WASHINGTON ― In the middle of a national reckoning on racial justice, the Senate Judiciary Committee voted Thursday to advance a judicial nominee with a long record of hostility toward civil and voting rights.
Every Republican on the committee voted to send the nomination of Cory Wilson to the full Senate for his confirmation vote. Every Democrat opposed him.
Wilson, 49, is up for a lifetime seat on the U.S. Circuit Court of Appeals for the 5th Circuit.
Democrats and civil rights groups are strongly opposed to Wilson, a Mississippi state judge and former state legislator, for a number of reasons. He has described the Affordable Care Act as “illegitimate,” “perverse” and “liberal-utopia-dictated health care.” He supports ”the complete and immediate reversal ” of Roe v. Wade. He called same-sex marriage “a pander to liberal interest groups ” and ”an attempt to cast Republicans as intolerant, uncaring and even bigoted.”
But given the timing of the committee’s vote, as millions of Americans march and protest in support of the Black Lives Matter movement in the wake of George Floyd’s killing, Wilson’s record on voting rights and voter suppression is particularly glaring.
In a 2011 op-ed, Wilson dismissed the NAACP’s concerns about a proposed Mississippi voter ID law as “poppycock.” He ripped the Justice Department in 2013 for sending election observers to the state, which has a long history of voter suppression and intimidation, and instead suggested federal officials go after incredibly rare cases of “voter fraud.”
He similarly dismissed the Obama administration’s concern about voter suppression in a 2012 op-ed: “The Rachel Maddows of the media world have joined the chorus of ‘voter suppression’ right on cue from Team Obama. This is as phony as the ‘war on women.’”
Wilson has also described President Barack Obama as ”King Barack,” ”petty and small” and ”a fit-throwing teenager.” And when then-Attorney General Eric Holder discussed why he opposed voter ID laws in 2012, Wilson wrote in a 2013 op-ed, “Holder whined, like many liberals, that voter ID laws are part of an illegitimate, orchestrated effort by Republicans to suppress poor and minority voting.”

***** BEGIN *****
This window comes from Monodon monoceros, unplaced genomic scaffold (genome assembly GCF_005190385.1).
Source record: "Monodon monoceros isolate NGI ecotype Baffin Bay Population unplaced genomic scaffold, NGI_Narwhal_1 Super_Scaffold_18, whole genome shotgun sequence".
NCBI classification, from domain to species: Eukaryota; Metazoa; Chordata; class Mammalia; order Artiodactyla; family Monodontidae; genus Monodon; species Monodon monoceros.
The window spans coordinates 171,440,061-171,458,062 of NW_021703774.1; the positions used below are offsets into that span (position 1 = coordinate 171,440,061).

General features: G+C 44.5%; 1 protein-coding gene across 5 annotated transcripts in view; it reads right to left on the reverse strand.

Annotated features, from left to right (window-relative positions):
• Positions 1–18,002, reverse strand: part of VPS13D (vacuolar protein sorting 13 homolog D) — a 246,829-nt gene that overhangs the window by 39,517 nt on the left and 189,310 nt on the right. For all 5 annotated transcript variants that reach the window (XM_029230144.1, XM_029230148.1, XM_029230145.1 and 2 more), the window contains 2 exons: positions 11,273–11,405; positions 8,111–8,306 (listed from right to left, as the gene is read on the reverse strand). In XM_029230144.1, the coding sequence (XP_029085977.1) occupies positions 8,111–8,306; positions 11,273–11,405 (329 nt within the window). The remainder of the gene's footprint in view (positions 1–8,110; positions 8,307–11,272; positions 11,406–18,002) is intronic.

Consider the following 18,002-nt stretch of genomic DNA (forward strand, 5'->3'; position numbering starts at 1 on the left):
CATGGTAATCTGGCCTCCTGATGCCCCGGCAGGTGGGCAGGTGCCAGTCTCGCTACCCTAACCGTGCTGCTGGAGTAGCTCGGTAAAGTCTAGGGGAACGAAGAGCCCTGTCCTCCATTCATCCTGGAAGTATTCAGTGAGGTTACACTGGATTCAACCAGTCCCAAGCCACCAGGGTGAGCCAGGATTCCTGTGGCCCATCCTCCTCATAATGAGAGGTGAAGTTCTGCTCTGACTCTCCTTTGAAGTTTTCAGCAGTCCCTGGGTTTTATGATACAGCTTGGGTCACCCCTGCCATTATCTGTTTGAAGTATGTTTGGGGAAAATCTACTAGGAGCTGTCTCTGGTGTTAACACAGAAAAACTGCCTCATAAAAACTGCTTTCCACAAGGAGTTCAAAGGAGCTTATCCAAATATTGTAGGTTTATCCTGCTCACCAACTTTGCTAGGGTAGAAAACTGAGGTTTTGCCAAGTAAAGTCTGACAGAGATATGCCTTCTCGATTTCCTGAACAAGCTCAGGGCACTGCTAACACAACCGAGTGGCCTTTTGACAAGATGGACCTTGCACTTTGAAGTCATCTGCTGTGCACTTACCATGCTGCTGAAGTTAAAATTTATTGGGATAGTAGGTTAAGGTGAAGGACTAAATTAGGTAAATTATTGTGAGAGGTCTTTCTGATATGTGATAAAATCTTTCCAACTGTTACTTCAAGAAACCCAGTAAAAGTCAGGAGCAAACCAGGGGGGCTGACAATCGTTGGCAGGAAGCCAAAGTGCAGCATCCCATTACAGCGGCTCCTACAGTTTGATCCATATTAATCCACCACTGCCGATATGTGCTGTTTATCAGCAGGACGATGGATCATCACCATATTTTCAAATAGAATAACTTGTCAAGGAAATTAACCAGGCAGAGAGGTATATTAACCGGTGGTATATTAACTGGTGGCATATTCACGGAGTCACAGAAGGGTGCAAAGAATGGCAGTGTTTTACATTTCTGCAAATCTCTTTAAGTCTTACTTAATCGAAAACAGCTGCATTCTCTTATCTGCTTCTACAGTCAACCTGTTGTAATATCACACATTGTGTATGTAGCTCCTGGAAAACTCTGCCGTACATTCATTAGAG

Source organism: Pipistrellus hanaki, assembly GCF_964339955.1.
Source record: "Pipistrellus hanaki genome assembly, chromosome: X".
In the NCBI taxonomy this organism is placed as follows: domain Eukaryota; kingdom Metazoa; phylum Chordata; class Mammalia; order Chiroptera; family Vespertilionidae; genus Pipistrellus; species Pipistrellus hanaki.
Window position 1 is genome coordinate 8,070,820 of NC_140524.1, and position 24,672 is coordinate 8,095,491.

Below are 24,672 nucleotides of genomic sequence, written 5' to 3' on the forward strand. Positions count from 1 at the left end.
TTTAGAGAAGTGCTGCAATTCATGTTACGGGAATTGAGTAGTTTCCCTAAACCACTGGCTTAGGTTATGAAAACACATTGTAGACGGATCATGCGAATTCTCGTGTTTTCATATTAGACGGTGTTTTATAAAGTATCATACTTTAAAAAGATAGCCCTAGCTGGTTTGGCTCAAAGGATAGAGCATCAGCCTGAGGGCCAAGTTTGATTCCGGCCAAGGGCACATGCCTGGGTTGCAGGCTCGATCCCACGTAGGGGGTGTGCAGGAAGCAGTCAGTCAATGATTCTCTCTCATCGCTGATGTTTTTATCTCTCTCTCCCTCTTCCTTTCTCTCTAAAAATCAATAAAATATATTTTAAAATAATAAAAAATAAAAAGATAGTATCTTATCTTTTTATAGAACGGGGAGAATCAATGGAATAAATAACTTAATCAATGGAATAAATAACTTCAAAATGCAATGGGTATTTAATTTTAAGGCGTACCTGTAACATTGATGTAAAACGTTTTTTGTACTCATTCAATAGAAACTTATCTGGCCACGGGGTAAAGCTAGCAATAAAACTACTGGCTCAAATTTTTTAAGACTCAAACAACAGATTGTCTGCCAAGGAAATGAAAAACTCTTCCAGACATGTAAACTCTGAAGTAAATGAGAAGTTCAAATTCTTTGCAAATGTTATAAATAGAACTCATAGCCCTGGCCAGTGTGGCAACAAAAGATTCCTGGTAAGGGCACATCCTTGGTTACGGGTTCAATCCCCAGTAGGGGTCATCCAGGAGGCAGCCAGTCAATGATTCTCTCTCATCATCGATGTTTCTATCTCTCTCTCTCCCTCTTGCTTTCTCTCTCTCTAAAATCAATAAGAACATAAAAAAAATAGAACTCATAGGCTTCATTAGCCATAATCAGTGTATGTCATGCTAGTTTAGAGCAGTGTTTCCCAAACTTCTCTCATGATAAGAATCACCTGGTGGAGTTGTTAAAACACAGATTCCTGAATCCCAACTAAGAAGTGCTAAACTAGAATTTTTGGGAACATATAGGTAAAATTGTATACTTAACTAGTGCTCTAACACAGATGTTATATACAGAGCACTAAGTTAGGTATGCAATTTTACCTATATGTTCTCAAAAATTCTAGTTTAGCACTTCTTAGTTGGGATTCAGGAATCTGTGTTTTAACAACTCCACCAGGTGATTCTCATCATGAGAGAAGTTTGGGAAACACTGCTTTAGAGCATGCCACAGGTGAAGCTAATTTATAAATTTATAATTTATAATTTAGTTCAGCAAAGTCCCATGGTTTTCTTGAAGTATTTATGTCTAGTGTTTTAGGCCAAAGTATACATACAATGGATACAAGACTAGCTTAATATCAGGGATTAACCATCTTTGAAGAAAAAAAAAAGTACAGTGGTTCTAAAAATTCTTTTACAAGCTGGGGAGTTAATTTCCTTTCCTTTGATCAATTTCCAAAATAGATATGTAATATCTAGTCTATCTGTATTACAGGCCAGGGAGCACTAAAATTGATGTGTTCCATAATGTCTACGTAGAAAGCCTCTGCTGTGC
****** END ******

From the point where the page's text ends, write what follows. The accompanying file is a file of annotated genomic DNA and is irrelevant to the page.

“His record is an antithesis to what the American people are marching for and demanding right now,” said Sen. Kamala Harris (D-Calif.) during Thursday’s hearing.
“His record is extremely problematic at this moment in time, especially when given just this week, we saw voter suppression in Georgia, including limited ballots, voting machines down and hours-long lines in primarily Black and brown communities,” Harris continued, referring to the state’s disastrous election on Tuesday. “Wilson should not be confirmed to this judicial vacancy at this moment in our history.”
“His record is an antithesis to what the American people are marching for and demanding right now.”
In a May letter of opposition to Wilson, NAACP president and CEO Derrick Johnson said it is a particular affront to the people of Mississippi, a state with a high percentage of African Americans, that Wilson would preside over voting rights cases in the state. The 5th Circuit hears appeals from district courts in Mississippi, Louisiana and Texas.
“Judges serving on those courts must have respect for the rule of law and for the advances our nation has made in ensuring equal justice for all,” said Johnson. “Cory Wilson wholly lacks these essential qualities and also the requisite temperament to sit in judgment of the rights of residents within this critical circuit in the Deep South.”
Despite his critics, Wilson is expected to be confirmed given that Republicans control the Senate and none have signaled opposition to him.
His confirmation vote could come as soon as next week.
Like so many of President Donald Trump’s appeals court nominees, Wilson is a member of the Federalist Society, a conservative legal group that has effectively been picking Trump’s judicial nominees for him. There is a clear theme to these court picks, too: They have records of being anti-LGBTQ, anti-abortion and anti-voting rights.